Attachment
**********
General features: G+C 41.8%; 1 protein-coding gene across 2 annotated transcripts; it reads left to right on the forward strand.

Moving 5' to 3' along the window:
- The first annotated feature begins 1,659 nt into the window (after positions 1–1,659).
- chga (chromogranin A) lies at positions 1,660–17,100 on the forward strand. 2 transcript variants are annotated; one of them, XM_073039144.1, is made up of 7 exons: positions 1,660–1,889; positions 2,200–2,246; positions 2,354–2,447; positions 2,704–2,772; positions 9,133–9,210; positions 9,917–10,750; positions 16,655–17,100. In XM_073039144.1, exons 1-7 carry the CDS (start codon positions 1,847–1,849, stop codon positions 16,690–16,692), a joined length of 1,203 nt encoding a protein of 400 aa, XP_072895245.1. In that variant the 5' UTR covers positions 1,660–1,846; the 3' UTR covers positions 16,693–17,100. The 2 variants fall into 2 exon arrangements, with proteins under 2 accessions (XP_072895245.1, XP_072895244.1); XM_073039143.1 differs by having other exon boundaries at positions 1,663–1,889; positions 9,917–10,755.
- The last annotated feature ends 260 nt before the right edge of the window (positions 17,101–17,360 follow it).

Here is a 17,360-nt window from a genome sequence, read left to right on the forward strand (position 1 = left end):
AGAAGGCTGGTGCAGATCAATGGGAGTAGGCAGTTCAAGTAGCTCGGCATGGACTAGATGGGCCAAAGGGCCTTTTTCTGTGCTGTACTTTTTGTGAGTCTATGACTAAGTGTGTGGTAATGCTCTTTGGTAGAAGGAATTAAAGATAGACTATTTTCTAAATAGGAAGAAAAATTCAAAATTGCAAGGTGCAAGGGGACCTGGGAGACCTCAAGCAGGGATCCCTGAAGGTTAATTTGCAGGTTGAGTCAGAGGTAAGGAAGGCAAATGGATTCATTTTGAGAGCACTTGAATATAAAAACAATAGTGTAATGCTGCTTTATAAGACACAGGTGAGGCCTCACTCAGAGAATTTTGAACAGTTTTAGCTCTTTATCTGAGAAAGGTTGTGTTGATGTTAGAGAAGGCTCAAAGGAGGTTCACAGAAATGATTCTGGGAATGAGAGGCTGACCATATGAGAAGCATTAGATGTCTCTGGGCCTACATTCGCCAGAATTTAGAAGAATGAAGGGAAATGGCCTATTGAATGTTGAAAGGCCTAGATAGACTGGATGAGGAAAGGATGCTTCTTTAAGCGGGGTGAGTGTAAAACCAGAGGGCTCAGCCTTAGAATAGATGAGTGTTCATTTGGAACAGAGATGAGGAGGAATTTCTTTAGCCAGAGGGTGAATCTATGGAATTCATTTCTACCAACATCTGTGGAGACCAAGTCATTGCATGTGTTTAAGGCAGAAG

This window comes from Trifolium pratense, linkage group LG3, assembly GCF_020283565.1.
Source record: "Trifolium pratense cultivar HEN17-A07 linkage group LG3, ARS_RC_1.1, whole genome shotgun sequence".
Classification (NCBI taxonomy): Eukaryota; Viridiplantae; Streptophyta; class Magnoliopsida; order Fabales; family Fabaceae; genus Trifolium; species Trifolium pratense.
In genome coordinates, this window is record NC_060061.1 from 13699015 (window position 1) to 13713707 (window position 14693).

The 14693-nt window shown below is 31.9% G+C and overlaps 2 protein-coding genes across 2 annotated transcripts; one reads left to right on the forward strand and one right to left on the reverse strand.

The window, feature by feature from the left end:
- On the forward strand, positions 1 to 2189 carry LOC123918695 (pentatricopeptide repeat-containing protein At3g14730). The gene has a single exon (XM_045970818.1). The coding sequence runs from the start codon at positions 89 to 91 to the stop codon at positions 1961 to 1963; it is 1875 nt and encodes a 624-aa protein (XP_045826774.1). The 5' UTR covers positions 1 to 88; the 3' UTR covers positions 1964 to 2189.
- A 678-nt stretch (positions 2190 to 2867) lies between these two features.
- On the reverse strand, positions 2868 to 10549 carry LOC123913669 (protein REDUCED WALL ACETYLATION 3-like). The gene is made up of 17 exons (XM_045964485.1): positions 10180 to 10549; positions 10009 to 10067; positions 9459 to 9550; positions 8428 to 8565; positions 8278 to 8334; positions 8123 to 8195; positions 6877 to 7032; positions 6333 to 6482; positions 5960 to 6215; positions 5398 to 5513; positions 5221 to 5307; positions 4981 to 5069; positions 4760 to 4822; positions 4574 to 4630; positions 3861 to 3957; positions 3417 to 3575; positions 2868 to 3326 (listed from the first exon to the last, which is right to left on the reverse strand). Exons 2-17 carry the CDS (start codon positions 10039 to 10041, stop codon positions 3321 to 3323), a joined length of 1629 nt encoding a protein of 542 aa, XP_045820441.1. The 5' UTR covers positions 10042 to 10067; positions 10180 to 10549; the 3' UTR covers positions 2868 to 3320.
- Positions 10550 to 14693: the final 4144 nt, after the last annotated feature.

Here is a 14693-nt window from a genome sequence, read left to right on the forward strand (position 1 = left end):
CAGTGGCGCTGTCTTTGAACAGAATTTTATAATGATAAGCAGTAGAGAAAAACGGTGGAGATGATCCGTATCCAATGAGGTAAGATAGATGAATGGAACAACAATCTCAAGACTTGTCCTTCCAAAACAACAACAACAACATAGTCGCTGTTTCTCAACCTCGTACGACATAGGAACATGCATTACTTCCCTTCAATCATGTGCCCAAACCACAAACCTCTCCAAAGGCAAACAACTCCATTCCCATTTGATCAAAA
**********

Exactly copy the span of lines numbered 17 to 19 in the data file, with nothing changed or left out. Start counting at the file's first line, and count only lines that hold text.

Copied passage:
- Positions 10550 to 14693: the final 4144 nt, after the last annotated feature.

Here is a 14693-nt window from a genome sequence, read left to right on the forward strand (position 1 = left end):
CAGTGGCGCTGTCTTTGAACAGAATTTTATAATGATAAGCAGTAGAGAAAAACGGTGGAGATGATCCGTATCCAATGAGGTAAGATAGATGAATGGAACAACAATCTCAAGACTTGTCCTTCCAAAACAACAACAACAACATAGTCGCTGTTTCTCAACCTCGTACGACATAGGAACATGCATTACTTCCCTTCAATCATGTGCCCAAACCACAAACCTCTCCAAAGGCAAACAACTCCATTCCCATTTGATCAAAA